A Baby Bouncer – One of the best items I have ever received. We got ours with my eldest and not only will we continue to use it with baby 3, it’s also been used by various friends and my niece as well. The perfect spot to pop baba into when you need a few minutes, keeping baby’s entertained and comfortable. We use the Fisher Price Rainforest friends Bouncer, similar to this one from .

Muslin Baby Blankets – The ultimate. Aadam was a summer baby in Africa. Which means one hot and sweaty baby. Muslin cloths offer the perfect “thin sheet” to wrap baby up in at night, covers them from the sun, wipes up any sweat or ick and doubles up as a “doo doo” blankie if they need something soft. The possibilities are endless, and the more they get used the softer they become. Some brands can be a little pricier initially, but again, they last a lifetime. We use the Baby Sense or Maccie Range (obsessed with Maccie’s prints).

A Bath Seat – We had both a nifty little chicco changing table/come bath as well as the bath seats you put into the bath. Sadly the changing table is something I gave away recently, but with a newborn baby it was super helpful to not have to bend down over the bath. The lid lifted up and you could fill just enough bath water in for your newborn, allowing you to stand and bath baby, and then quickly change baba all at shoulder height to minimize your bending. Super helpful if you have had a c-section! I’m currently lusting on the Shnuggle Bath and seeing as though I sold our previous one, this is on our must buys for this baba. I love that baba sits more upright and that you can purchase it on a stand, trust me as a new mom, when you are petrified of bathing little one, this is well worth the price! Available from Kids Emporium.

A good quality Pram – If you spend a little bit extra on this it will also carry you through the times. Both boys have used ours as have many friends. A quick wipe down and its all ready to go for baby 3. We got the Stokke Stroller from Kids Emporium with our first-born. You can swap between the car seat and the pram at your convenience and can use the pram from newborn right up to toddler (and more). Have a look at my blog post on tips on selecting the perfect pram here. 

Steam sterilizer – I would not have survived our first year without our Tommee Tippee steam sterilizer. From bottles to dummies it takes 3 minutes to sterilize all of baba’s essentials, without using harmful chemicals. Its been taken out the cupboard again all ready to use daily again. This personally is an absolute must for new mamas!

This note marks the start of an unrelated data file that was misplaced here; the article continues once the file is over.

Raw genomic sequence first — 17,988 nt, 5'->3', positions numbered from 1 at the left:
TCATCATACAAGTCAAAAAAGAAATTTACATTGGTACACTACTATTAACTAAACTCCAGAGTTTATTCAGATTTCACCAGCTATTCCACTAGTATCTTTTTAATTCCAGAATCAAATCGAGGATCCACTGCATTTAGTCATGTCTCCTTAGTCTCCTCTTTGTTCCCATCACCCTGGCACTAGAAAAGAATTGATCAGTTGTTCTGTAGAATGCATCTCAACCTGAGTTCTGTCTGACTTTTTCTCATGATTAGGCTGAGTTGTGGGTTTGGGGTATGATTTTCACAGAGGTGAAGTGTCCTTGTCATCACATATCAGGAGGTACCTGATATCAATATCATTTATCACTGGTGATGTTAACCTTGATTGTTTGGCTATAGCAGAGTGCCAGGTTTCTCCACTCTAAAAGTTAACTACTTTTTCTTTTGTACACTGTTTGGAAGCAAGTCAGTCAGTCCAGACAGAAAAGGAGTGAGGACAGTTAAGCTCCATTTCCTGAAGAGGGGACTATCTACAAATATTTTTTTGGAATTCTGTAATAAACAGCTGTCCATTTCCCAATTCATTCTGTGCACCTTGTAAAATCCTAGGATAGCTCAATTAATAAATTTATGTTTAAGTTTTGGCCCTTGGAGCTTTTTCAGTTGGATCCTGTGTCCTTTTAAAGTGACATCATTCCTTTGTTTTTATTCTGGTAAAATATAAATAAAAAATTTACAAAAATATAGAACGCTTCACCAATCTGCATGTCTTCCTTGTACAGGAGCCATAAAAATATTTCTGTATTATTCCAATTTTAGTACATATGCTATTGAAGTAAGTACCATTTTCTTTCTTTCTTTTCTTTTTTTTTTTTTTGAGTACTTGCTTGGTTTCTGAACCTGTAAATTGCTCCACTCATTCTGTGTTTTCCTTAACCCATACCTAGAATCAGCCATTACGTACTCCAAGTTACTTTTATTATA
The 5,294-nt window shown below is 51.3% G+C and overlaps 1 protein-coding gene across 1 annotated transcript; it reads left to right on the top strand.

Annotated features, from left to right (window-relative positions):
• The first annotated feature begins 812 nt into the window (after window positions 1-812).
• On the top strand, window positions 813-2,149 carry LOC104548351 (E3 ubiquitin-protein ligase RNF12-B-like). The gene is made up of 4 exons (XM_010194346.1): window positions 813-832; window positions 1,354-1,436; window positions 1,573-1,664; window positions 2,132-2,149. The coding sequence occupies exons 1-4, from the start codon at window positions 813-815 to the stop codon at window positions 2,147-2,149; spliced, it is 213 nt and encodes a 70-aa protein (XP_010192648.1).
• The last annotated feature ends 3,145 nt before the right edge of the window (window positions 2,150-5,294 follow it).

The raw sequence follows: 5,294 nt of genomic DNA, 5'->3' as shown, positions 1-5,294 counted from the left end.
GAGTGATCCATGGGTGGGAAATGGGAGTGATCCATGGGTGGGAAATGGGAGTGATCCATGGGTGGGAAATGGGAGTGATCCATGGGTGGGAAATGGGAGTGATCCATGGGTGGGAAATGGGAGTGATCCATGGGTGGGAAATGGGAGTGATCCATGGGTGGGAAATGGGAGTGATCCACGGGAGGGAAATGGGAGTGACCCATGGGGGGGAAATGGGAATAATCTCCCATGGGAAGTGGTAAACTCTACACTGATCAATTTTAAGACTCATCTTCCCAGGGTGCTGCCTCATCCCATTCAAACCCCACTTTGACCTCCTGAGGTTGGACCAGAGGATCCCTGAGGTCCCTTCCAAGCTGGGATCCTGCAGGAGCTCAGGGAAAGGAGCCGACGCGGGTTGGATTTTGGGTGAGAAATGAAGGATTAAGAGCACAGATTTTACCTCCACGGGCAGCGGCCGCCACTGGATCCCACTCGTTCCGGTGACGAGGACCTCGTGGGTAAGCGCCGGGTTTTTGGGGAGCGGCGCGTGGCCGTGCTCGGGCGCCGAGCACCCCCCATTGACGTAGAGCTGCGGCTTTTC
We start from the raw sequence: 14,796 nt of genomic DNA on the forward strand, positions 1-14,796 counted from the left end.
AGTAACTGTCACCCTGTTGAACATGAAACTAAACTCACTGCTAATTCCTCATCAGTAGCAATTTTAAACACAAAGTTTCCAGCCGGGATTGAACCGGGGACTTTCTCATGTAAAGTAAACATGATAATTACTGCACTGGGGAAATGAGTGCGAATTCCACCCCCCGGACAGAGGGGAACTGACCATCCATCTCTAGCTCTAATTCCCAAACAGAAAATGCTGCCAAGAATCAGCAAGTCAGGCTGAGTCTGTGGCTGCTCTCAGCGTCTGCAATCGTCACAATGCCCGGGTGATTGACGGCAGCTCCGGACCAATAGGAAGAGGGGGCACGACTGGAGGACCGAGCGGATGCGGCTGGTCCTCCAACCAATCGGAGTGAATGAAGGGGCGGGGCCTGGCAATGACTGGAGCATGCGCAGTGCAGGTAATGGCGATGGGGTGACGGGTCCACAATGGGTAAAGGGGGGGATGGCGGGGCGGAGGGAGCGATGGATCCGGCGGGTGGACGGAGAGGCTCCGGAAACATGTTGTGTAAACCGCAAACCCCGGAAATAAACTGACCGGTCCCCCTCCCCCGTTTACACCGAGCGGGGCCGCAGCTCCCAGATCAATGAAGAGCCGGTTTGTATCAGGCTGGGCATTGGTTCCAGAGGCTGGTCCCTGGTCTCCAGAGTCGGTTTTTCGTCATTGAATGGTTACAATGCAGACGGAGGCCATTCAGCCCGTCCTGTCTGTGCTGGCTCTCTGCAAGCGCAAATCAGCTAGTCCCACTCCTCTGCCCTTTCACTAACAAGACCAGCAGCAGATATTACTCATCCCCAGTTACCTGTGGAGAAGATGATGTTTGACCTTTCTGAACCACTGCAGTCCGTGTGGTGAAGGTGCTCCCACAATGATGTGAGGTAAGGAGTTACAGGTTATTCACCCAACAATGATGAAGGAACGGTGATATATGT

Electric Thermometer – We first started out with the good old “stick under your arm or in your bum” thermometer’s as I didn’t think the electronic or the thermal type were worth the money. I swallowed my words within the first month and quickly ended up at a clicks buying the electric/automatic type. The last thing you want with a newborn is an inaccurate or hard to move thermometer.

Good Quality Breastpump – If you choose to breastfeed I cannot emphasis the importance of getting a fast, effective pump. With boy boys I expressed as i was working and Medela was my personal go to for both. I started off with a single pump and quickly followed up with the double pump to save time. One word of advice, if you buy the double pump, do get the supporting hands free bra as well. Otherwise like me, you’ll be caught with your hands tied. Literally.

Baby Wrap/ Carrier – I debated whether or not to put this on the list as I only really found value in it once I had my second child. However, the value its value has been HUGE! My baby wrap literally was a lifesaver as I had a newborn and I was running after a 15 month old. Trips to the store meant baby went in the carrier and toddler went in the pram. My wrap of choice was The Caboo Close Wrap, which we got from Kids Emporium, it’s definitely a little pricier upfront and completely worth every single cent as you don’t have to fiddle around and tie things. My favourite carrier was Ubuntu Baba of course.

Cold Steam Humidifier – There are debates around the humidifier and children, each with their own pros and cons. We have always chosen cold steam humidifier as they avoid any bacteria build up, and unneccessary burn scares. In a city like Johannesburg, with its thin air and high altitude, this has been pulled out on many a “croupy” night. We use the Vicks Cool Steam Humidifier which has a cute little night-light option, which we got from Dischem Pharmacies. 

OPTIONAL: Baby Monitor – I feel I have to include a baby monitor as so many new parents swear by them. Personally, for our first child, our flat was small enough that we would hear him all the time. For some reason when our second child was born I panicked and sent my mum in law out to buy the fancy Angel Care Monitor that measures breathing and movements. We took one look at the functionality and set up and decided it was waaaay too complicated for us and swapped it for the standard Angel Care sound monitor. This was super helpful as I was running around with a 16 month old in a bigger house, so I often carried the receiver on me if I took my eldest out to play. There are so many options available out there but our first choice was Angel Care.